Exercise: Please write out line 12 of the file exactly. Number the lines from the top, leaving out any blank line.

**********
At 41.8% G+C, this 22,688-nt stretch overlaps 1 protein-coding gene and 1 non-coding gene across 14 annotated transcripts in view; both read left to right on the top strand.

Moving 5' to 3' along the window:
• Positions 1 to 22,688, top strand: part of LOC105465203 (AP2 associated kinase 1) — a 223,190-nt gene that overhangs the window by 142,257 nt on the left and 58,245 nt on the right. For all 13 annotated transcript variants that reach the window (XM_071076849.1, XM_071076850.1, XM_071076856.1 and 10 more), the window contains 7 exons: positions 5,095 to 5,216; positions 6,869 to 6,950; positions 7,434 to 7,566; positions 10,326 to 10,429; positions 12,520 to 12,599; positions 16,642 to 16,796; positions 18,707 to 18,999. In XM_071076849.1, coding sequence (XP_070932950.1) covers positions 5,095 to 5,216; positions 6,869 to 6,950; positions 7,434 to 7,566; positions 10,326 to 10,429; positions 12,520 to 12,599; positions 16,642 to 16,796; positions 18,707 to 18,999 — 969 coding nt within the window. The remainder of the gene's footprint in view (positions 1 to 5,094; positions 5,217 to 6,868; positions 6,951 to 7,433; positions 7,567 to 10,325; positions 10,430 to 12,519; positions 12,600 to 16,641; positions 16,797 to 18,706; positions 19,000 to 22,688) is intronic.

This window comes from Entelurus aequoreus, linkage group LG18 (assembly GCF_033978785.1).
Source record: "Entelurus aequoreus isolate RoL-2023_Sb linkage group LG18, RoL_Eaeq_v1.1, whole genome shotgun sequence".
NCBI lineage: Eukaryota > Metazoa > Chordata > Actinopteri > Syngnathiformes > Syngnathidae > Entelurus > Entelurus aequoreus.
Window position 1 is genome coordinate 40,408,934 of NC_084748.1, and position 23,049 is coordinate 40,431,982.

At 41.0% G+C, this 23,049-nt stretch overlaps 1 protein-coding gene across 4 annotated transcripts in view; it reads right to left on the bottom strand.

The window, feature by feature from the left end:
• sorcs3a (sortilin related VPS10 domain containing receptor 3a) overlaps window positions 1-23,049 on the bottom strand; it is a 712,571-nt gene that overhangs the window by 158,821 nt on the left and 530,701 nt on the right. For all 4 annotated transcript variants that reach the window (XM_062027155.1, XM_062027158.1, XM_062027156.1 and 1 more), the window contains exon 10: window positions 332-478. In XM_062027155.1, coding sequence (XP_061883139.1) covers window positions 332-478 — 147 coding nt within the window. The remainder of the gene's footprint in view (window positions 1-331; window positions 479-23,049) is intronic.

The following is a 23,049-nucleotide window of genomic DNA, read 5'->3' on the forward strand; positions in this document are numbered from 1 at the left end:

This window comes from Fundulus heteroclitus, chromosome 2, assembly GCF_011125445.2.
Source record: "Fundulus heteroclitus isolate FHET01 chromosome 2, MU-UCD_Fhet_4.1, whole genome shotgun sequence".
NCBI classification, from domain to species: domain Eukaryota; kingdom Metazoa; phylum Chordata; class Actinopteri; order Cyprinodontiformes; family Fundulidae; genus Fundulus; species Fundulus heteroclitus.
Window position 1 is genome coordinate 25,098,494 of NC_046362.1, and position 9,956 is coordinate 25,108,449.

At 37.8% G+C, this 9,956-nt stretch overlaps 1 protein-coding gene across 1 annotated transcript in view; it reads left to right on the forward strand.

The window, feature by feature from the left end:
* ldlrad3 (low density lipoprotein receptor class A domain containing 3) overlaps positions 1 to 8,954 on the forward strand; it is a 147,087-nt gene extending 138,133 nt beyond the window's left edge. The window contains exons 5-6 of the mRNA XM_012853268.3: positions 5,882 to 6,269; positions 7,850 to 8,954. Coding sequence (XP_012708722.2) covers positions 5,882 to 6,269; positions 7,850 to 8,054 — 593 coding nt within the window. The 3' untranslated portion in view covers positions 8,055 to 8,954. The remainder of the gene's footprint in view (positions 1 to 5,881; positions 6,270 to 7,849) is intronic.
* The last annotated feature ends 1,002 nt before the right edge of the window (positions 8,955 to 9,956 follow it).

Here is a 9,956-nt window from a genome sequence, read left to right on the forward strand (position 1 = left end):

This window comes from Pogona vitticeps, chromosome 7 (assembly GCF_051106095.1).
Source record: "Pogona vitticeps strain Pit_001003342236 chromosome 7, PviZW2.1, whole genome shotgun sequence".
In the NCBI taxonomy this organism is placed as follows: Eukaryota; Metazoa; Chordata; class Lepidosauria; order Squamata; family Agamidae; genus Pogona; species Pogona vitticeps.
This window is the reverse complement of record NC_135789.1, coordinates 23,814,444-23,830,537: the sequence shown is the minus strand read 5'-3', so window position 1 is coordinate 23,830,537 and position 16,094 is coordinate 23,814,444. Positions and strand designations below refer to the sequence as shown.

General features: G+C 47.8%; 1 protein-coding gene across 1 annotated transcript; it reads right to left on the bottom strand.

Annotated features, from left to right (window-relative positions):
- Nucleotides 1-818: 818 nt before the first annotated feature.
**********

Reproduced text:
This window comes from Fundulus heteroclitus, chromosome 2, assembly GCF_011125445.2.